Home Blog BAME communities badly hit by Covid-19 threatened with financial hardship

BAME communities badly hit by Covid-19 threatened with financial hardship

BAME-run restaurants are at risk of closing down.

Black and minority ethnic (BAME) communities have been among the groups worst hit by the coronavirus, and for many BAME families, the spectre of financial hardship now looms dangerously close.

People from BAME groups have been disproportionately affected by Covid-19 with communities such as British Bangladeshis twice as likely to die from the virus as the wider White British population, and British Pakistanis almost 1.5 times more likely. British Turks (including Turks, Kurds and Turkish Cypriots) have also fared poorly when compared with other Turkish-origin diaspora communities in Europe. The British journalist and activist of Turkish Cypriot heritage, Ipek Ozerim told Reuters that some 137 of the 500,000-strong British Turkish population have died, a much higher proportion than its German counterpart of 4 million that has seen around 87 deaths.

In general, Muslim males have suffered with the highest rate of fatalities in England and Wales. In the early months of the pandemic this rate stood at 198.9 deaths per 100,000 people according to the Office of National Statistics. There is a stark contrast between this figure and the mortality rate among people who do not identify with any religion which was 80.7 per 100,000.

These statistics have an important bearing on the food and hospitality sector. British Bangladeshis run around 80% of all UK Indian restaurants, while people with origins from Muslim-majority countries including Turkey and Pakistan are also well represented among eatery and takeaway workers, particularly in the Kebab Industry.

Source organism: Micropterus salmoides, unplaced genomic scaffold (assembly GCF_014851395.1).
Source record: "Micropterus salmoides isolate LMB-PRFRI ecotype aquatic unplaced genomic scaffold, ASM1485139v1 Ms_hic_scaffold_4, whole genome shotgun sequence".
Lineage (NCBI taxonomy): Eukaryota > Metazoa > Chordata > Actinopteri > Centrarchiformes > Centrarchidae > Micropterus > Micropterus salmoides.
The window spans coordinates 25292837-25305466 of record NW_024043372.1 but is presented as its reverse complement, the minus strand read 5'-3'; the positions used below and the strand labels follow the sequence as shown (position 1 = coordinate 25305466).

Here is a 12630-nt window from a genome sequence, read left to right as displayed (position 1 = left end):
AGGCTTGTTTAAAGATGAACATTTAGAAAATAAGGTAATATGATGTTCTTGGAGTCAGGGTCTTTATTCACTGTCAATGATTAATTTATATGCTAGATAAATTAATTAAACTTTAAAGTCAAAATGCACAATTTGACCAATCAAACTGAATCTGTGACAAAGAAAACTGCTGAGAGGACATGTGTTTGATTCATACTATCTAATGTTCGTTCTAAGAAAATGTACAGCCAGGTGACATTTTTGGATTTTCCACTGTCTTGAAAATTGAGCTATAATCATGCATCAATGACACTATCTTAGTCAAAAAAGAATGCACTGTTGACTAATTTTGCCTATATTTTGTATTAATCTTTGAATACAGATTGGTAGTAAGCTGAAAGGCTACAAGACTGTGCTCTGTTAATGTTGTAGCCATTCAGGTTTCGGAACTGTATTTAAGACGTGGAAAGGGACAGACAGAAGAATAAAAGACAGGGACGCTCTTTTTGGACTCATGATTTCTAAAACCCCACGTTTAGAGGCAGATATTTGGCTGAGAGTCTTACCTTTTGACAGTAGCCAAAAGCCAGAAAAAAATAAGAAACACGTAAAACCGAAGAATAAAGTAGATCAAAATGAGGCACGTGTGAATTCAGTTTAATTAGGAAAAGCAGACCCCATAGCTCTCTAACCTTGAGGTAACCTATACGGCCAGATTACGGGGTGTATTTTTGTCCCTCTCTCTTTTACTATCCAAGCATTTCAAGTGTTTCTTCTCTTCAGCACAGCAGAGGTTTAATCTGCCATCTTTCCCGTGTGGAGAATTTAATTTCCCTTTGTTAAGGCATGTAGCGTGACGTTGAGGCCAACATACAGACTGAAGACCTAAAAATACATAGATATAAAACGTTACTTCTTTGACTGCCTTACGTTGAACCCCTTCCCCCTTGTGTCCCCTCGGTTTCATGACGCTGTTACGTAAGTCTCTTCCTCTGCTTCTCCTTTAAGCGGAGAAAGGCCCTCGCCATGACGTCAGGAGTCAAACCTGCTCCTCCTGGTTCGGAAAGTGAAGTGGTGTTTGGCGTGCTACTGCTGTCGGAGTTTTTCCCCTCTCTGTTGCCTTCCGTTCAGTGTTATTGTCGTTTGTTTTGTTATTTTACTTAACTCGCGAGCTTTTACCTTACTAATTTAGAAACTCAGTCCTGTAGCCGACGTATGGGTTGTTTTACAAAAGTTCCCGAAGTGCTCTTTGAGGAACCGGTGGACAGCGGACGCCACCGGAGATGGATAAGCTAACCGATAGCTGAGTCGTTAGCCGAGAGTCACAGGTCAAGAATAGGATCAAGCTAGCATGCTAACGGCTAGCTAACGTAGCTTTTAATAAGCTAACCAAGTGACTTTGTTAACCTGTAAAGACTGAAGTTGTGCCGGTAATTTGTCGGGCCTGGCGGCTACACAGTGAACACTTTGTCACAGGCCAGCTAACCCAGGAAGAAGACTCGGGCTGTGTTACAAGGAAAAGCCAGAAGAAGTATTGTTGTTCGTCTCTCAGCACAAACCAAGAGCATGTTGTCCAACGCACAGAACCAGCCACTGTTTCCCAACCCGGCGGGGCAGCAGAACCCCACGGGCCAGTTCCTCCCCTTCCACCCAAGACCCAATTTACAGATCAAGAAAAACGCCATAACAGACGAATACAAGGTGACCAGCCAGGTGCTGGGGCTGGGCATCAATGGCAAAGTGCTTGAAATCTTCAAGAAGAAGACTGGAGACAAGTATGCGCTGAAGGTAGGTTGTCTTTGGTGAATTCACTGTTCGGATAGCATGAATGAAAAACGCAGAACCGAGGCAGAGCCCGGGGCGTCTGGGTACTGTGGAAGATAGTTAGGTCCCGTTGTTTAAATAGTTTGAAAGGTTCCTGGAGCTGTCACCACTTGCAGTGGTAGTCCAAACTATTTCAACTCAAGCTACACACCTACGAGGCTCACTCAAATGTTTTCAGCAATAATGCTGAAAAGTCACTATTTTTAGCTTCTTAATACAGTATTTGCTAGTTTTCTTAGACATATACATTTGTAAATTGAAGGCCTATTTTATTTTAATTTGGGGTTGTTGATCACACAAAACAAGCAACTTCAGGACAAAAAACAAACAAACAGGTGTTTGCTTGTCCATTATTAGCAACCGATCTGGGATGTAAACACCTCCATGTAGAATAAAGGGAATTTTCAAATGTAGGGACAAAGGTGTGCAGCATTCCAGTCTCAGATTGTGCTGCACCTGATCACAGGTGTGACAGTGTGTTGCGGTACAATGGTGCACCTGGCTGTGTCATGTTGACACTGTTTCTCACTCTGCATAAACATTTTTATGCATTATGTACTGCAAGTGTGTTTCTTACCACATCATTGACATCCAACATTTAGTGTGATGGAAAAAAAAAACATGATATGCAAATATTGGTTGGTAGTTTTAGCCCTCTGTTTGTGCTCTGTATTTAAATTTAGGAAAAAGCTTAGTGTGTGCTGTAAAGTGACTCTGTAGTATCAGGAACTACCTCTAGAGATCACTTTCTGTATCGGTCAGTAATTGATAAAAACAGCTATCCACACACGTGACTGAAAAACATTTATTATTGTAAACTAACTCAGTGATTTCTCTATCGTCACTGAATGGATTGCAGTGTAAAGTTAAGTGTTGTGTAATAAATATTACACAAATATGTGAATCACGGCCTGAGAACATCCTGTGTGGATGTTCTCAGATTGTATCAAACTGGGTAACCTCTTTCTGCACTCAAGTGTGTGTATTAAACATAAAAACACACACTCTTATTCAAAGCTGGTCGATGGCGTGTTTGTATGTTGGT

Members of these communities have been some of the worst affected by Covid-19, and the restaurant owners and staff among them are also at risk of losing their livelihoods. Many BAME-run food businesses are under immense financial pressure brought on by the coronavirus lockdown. Left empty, many local restaurants and takeaways have had no choice but to rely on delivery giants JustEat, Uber Eats and Deliveroo to maintain revenue sources. These firms however are known to levy exorbitant commission fees of up to 35%, eating into vital income needed by small restaurants to shoulder basic running costs including staff wages, supplies and utility bills.

“20% of [our income goes to] workers, 25% to meat and chicken, which is really expensive right now, so we’re not very happy, we’re struggling at the moment” Murat, who runs Capital Restaurant in Wood Green, North London told BritShish. “We are a restaurant with 300 seats capacity, which is very high, and because of the lockdown we only have the option to takeaway, which is not enough for us,” the kebab restaurant manager added.

“Because the charges of the delivery partners — JustEat and Uber Eats — are very high, it is very complicated, so they need to help us with the percentage, maybe put it a bit lower down.”

Many BAME-owned restaurants are struggling to survive in these difficult times. You can support your favourite local restaurants and takeaways by ordering your food with cafes and restaurants directly — and avoiding Deliveroo, Just Eat and Uber Eats. Get the message out by posting on social media with the hashtag #DropTheApp.


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